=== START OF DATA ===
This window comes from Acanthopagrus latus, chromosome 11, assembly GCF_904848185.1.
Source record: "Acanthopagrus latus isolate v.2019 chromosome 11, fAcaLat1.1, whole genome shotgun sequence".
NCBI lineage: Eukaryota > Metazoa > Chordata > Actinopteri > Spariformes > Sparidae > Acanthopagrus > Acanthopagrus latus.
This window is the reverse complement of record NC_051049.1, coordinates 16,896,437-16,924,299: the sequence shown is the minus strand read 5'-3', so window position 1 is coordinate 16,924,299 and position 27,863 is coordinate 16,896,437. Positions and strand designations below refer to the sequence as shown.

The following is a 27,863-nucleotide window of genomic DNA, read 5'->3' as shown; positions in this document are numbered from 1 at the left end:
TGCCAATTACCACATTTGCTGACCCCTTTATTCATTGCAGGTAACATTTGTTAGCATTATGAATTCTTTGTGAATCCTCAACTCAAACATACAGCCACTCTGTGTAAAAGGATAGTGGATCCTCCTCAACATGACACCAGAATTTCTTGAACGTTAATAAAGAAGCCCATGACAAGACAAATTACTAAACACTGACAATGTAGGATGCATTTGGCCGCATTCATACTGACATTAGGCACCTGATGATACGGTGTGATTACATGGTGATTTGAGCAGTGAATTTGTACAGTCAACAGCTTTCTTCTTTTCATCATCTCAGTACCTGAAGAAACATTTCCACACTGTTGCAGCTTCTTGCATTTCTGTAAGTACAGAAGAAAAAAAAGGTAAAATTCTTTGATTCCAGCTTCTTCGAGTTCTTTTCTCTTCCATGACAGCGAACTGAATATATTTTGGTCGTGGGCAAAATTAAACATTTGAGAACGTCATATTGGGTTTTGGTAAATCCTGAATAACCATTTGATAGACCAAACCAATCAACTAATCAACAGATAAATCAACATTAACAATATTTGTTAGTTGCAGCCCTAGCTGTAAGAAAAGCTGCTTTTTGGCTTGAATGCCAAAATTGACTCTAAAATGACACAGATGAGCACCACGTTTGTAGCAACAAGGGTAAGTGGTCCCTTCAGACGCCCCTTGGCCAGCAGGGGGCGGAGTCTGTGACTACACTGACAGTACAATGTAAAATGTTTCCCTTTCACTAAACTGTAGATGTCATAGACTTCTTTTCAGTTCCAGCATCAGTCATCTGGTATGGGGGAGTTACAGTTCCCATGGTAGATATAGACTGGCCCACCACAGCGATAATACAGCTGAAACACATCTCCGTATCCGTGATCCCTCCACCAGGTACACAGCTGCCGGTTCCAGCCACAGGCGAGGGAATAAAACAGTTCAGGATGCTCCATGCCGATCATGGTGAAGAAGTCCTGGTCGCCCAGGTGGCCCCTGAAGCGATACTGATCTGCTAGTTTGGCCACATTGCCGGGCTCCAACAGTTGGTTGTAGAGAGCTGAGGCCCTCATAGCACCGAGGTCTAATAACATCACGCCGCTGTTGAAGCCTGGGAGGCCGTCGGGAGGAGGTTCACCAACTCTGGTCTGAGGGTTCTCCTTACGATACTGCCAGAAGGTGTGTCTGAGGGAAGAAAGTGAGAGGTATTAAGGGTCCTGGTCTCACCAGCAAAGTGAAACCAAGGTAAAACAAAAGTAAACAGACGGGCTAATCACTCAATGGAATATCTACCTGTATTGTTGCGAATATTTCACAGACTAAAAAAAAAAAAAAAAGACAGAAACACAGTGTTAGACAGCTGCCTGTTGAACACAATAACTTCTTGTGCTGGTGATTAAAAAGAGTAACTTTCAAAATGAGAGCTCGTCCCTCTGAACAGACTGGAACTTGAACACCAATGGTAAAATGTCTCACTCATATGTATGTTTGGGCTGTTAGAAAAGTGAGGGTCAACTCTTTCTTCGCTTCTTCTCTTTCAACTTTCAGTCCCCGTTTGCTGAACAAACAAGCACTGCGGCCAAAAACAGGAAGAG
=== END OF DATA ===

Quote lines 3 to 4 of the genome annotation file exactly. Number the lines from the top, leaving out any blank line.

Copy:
NCBI lineage: Eukaryota > Metazoa > Chordata > Actinopteri > Spariformes > Sparidae > Acanthopagrus > Acanthopagrus latus.
This window is the reverse complement of record NC_051049.1, coordinates 16,896,437-16,924,299: the sequence shown is the minus strand read 5'-3', so window position 1 is coordinate 16,924,299 and position 27,863 is coordinate 16,896,437. Positions and strand designations below refer to the sequence as shown.